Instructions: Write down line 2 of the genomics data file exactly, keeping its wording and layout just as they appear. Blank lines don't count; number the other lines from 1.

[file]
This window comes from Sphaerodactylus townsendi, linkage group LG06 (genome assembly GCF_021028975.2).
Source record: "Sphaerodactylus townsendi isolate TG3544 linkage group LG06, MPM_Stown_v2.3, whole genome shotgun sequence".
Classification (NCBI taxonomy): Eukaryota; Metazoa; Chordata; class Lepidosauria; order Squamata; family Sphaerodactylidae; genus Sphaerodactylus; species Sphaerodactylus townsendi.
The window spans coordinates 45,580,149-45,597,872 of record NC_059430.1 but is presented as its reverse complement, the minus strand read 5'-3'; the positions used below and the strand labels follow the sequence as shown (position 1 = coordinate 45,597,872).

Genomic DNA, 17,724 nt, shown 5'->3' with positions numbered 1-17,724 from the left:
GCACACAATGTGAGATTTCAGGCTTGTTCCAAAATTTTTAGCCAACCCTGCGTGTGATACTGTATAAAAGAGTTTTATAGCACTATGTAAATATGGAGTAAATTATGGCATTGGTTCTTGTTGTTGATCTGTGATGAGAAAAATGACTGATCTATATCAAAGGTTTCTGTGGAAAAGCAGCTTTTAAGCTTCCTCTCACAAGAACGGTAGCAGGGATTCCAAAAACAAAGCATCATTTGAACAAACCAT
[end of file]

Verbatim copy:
Source record: "Sphaerodactylus townsendi isolate TG3544 linkage group LG06, MPM_Stown_v2.3, whole genome shotgun sequence".